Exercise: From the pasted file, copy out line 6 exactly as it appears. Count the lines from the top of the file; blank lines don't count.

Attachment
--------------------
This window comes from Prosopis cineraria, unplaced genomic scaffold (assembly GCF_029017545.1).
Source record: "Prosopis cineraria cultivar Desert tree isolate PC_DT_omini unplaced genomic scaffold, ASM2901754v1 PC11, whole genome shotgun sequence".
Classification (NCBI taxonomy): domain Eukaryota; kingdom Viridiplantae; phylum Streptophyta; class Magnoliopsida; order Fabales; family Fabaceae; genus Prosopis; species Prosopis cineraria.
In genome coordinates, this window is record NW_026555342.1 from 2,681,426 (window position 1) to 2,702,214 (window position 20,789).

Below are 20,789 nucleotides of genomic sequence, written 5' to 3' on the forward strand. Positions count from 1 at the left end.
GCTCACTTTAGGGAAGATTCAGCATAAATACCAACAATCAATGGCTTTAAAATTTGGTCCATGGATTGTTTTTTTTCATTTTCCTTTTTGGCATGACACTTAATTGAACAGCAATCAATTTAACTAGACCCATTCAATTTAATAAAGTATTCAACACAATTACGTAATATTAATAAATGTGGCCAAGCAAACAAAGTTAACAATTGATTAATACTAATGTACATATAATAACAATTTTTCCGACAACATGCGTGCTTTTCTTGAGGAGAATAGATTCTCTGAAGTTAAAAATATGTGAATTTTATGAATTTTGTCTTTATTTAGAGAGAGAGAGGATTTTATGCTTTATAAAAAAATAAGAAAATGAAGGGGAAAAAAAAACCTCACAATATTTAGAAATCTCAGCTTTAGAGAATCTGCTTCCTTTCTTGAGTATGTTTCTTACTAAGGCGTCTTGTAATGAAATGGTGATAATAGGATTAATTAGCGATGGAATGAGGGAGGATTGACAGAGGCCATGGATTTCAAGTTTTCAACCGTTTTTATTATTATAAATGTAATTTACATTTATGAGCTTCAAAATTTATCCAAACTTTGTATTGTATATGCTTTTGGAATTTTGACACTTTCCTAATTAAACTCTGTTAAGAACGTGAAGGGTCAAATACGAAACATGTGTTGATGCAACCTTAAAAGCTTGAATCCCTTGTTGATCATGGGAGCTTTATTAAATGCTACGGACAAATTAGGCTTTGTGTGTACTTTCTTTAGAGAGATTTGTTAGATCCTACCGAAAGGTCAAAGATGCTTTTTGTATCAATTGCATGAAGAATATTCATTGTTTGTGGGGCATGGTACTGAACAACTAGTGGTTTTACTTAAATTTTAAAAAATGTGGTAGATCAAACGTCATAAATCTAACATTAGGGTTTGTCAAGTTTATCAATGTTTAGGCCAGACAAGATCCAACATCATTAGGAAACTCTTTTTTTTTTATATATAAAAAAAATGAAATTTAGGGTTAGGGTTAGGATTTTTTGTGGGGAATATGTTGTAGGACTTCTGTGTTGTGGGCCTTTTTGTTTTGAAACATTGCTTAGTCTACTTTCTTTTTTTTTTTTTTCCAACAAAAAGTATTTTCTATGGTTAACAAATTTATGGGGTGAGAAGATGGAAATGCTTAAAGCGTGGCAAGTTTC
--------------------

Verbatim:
GCTCACTTTAGGGAAGATTCAGCATAAATACCAACAATCAATGGCTTTAAAATTTGGTCCATGGATTGTTTTTTTTCATTTTCCTTTTTGGCATGACACTTAATTGAACAGCAATCAATTTAACTAGACCCATTCAATTTAATAAAGTATTCAACACAATTACGTAATATTAATAAATGTGGCCAAGCAAACAAAGTTAACAATTGATTAATACTAATGTACATATAATAACAATTTTTCCGACAACATGCGTGCTTTTCTTGAGGAGAATAGATTCTCTGAAGTTAAAAATATGTGAATTTTATGAATTTTGTCTTTATTTAGAGAGAGAGAGGATTTTATGCTTTATAAAAAAATAAGAAAATGAAGGGGAAAAAAAAACCTCACAATATTTAGAAATCTCAGCTTTAGAGAATCTGCTTCCTTTCTTGAGTATGTTTCTTACTAAGGCGTCTTGTAATGAAATGGTGATAATAGGATTAATTAGCGATGGAATGAGGGAGGATTGACAGAGGCCATGGATTTCAAGTTTTCAACCGTTTTTATTATTATAAATGTAATTTACATTTATGAGCTTCAAAATTTATCCAAACTTTGTATTGTATATGCTTTTGGAATTTTGACACTTTCCTAATTAAACTCTGTTAAGAACGTGAAGGGTCAAATACGAAACATGTGTTGATGCAACCTTAAAAGCTTGAATCCCTTGTTGATCATGGGAGCTTTATTAAATGCTACGGACAAATTAGGCTTTGTGTGTACTTTCTTTAGAGAGATTTGTTAGATCCTACCGAAAGGTCAAAGATGCTTTTTGTATCAATTGCATGAAGAATATTCATTGTTTGTGGGGCATGGTACTGAACAACTAGTGGTTTTACTTAAATTTTAAAAAATGTGGTAGATCAAACGTCATAAATCTAACATTAGGGTTTGTCAAGTTTATCAATGTTTAGGCCAGACAAGATCCAACATCATTAGGAAACTCTTTTTTTTTTATATATAAAAAAAATGAAATTTAGGGTTAGGGTTAGGATTTTTTGTGGGGAATATGTTGTAGGACTTCTGTGTTGTGGGCCTTTTTGTTTTGAAACATTGCTTAGTCTACTTTCTTTTTTTTTTTTTTCCAACAAAAAGTATTTTCTATGGTTAACAAATTTATGGGGTGAGAAGATGGAAATGCTTAAAGCGTGGCAAGTTTC